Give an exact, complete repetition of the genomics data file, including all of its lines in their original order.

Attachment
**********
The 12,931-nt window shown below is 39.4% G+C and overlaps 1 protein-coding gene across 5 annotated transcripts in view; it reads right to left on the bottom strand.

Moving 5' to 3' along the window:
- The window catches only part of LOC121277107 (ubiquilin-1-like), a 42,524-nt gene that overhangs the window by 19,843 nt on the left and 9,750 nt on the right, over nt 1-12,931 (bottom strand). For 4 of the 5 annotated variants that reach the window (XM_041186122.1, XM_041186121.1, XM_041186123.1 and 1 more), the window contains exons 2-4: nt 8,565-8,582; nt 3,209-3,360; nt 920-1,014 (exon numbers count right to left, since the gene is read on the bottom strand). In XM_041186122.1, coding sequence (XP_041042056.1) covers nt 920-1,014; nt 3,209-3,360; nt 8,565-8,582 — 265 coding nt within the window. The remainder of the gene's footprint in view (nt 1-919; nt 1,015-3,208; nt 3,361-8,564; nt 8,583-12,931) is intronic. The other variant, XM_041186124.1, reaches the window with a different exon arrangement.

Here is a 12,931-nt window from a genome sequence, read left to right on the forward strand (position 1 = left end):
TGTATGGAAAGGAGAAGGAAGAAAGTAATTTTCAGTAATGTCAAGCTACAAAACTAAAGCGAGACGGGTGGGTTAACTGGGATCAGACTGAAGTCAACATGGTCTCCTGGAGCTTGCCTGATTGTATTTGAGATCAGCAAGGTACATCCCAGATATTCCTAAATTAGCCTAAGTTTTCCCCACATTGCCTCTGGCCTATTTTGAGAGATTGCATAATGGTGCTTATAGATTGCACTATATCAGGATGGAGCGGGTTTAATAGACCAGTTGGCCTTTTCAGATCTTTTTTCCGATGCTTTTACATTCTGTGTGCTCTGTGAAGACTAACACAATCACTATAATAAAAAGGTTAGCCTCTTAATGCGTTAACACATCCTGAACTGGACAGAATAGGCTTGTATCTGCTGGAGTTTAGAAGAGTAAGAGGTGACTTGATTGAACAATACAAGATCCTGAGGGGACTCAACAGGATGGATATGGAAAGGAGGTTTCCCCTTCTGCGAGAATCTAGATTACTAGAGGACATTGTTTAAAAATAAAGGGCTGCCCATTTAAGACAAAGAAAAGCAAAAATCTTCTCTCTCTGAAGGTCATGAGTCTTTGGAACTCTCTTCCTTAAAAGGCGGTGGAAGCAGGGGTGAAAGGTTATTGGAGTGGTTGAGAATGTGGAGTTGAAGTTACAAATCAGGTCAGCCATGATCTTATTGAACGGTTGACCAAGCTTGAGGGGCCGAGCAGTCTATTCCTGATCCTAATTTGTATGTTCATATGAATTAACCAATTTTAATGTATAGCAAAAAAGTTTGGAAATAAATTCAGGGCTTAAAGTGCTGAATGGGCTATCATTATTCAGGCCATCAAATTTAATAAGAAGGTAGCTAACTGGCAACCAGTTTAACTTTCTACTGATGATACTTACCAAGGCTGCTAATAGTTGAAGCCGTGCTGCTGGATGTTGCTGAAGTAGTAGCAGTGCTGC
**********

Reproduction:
The 12,931-nt window shown below is 39.4% G+C and overlaps 1 protein-coding gene across 5 annotated transcripts in view; it reads right to left on the bottom strand.

Moving 5' to 3' along the window:
- The window catches only part of LOC121277107 (ubiquilin-1-like), a 42,524-nt gene that overhangs the window by 19,843 nt on the left and 9,750 nt on the right, over nt 1-12,931 (bottom strand). For 4 of the 5 annotated variants that reach the window (XM_041186122.1, XM_041186121.1, XM_041186123.1 and 1 more), the window contains exons 2-4: nt 8,565-8,582; nt 3,209-3,360; nt 920-1,014 (exon numbers count right to left, since the gene is read on the bottom strand). In XM_041186122.1, coding sequence (XP_041042056.1) covers nt 920-1,014; nt 3,209-3,360; nt 8,565-8,582 — 265 coding nt within the window. The remainder of the gene's footprint in view (nt 1-919; nt 1,015-3,208; nt 3,361-8,564; nt 8,583-12,931) is intronic. The other variant, XM_041186124.1, reaches the window with a different exon arrangement.

Here is a 12,931-nt window from a genome sequence, read left to right on the forward strand (position 1 = left end):
TGTATGGAAAGGAGAAGGAAGAAAGTAATTTTCAGTAATGTCAAGCTACAAAACTAAAGCGAGACGGGTGGGTTAACTGGGATCAGACTGAAGTCAACATGGTCTCCTGGAGCTTGCCTGATTGTATTTGAGATCAGCAAGGTACATCCCAGATATTCCTAAATTAGCCTAAGTTTTCCCCACATTGCCTCTGGCCTATTTTGAGAGATTGCATAATGGTGCTTATAGATTGCACTATATCAGGATGGAGCGGGTTTAATAGACCAGTTGGCCTTTTCAGATCTTTTTTCCGATGCTTTTACATTCTGTGTGCTCTGTGAAGACTAACACAATCACTATAATAAAAAGGTTAGCCTCTTAATGCGTTAACACATCCTGAACTGGACAGAATAGGCTTGTATCTGCTGGAGTTTAGAAGAGTAAGAGGTGACTTGATTGAACAATACAAGATCCTGAGGGGACTCAACAGGATGGATATGGAAAGGAGGTTTCCCCTTCTGCGAGAATCTAGATTACTAGAGGACATTGTTTAAAAATAAAGGGCTGCCCATTTAAGACAAAGAAAAGCAAAAATCTTCTCTCTCTGAAGGTCATGAGTCTTTGGAACTCTCTTCCTTAAAAGGCGGTGGAAGCAGGGGTGAAAGGTTATTGGAGTGGTTGAGAATGTGGAGTTGAAGTTACAAATCAGGTCAGCCATGATCTTATTGAACGGTTGACCAAGCTTGAGGGGCCGAGCAGTCTATTCCTGATCCTAATTTGTATGTTCATATGAATTAACCAATTTTAATGTATAGCAAAAAAGTTTGGAAATAAATTCAGGGCTTAAAGTGCTGAATGGGCTATCATTATTCAGGCCATCAAATTTAATAAGAAGGTAGCTAACTGGCAACCAGTTTAACTTTCTACTGATGATACTTACCAAGGCTGCTAATAGTTGAAGCCGTGCTGCTGGATGTTGCTGAAGTAGTAGCAGTGCTGC